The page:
20 years of linking the community with the law through free legal assistance
Increased complexity and multiple problems are becoming the norm for people experiencing legal issues, according to the only community legal service on the Border. Hume Riverina Community Legal Service Manager & Principal Lawyer Sarah Rodgers told the audience at the annual Report to the Community on 7 November.
“We continue to strive to direct our resources to the most vulnerable people and not just give a single advice for those people but walk alongside them through the casework process,” Ms Rodgers said. “More than half our work is directed to supporting people who are affected by family violence including through duty lawyer services, advice and casework assistance with not only intervention orders but also the flow-on legal issues such as family law, debts, fines, consumer law and victims of crime.”
Victorian Cross Border Commissioner Luke Wilson was special guest speaker and spoke about causes behind some of the issues that people experience on a regular basis. These include a need for cross-border impacts to be factored into Government and local-level planning, and funding guidelines recognising the unique circumstances in border regions.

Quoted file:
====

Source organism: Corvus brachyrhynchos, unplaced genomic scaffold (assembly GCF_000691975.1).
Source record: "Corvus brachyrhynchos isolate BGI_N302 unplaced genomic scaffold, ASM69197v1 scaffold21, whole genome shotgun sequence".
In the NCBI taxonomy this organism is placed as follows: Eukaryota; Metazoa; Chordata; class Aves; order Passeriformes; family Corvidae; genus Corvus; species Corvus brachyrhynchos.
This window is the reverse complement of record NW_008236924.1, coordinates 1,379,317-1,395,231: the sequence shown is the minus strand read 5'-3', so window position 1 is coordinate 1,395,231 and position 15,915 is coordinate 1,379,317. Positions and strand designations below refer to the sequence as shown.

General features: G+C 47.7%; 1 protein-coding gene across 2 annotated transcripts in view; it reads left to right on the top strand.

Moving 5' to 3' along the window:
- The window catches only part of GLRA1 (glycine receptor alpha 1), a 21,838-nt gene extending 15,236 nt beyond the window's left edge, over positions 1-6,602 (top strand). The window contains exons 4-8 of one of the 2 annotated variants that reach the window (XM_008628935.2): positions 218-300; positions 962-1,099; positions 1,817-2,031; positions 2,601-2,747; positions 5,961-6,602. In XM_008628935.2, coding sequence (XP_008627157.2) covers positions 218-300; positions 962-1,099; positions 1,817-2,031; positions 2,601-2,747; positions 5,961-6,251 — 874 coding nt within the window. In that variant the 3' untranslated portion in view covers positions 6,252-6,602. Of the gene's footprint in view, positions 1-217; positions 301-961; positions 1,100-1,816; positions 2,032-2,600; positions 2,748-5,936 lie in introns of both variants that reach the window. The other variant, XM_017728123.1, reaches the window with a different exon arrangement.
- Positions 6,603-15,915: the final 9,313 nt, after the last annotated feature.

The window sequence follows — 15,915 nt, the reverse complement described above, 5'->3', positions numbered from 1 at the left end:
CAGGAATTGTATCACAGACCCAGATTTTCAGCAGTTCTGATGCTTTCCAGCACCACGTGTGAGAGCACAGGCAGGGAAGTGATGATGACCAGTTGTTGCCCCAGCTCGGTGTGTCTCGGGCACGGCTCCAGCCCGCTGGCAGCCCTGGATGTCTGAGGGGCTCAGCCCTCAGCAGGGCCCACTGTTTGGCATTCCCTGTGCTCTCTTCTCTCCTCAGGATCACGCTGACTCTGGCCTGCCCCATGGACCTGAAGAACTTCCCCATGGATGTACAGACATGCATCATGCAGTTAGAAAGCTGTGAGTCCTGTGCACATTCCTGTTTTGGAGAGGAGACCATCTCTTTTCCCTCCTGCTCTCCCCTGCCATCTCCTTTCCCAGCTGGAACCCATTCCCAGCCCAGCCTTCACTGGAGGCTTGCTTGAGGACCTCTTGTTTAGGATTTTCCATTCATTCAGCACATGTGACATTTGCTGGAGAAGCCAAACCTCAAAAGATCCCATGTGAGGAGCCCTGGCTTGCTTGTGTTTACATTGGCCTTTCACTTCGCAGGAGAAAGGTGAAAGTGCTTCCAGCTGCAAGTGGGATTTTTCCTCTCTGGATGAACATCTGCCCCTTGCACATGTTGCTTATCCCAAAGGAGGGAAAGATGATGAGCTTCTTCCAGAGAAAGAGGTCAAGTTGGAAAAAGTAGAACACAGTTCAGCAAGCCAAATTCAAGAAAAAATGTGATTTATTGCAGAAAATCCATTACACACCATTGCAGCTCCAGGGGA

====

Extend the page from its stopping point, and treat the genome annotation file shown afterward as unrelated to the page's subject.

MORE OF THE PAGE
Mr Wilson highlighted issues with P and L plate drivers, TAFE/ VET access, RSA certification and Trade licensing as being brought to his office’s attention. Mr Wilson encouraged people to consider solutions to the problems they faced in working and living on the Border, and to connect with his office and local MPs to discuss how they could be addressed.
HRCLS also celebrated its 20th Birthday with a panel including former principal lawyers Karen Bowley and Karen Keegan, as well as current Albury & District Law Society president Allison Bruce, who started with the service in 1999 as a paralegal assistant.
Launched on 28 July 1999 by the Federal Attorney General Daryl Williams, HRCLS was known as the Albury Wodonga Community Legal Service before a name change via a community competition in 2009.
Ms Rodgers said the service had grown from four staff to 16, helped in more than 4800 cases and had been fortunate to have significant assistance from private lawyers who volunteered their time to help people needing legal advice.
“In 20 years, we have given more than 29,000 advice sessions and of those, over 5600 advice sessions were provided by our volunteers,” she said.
2018-19 HRCLS highlights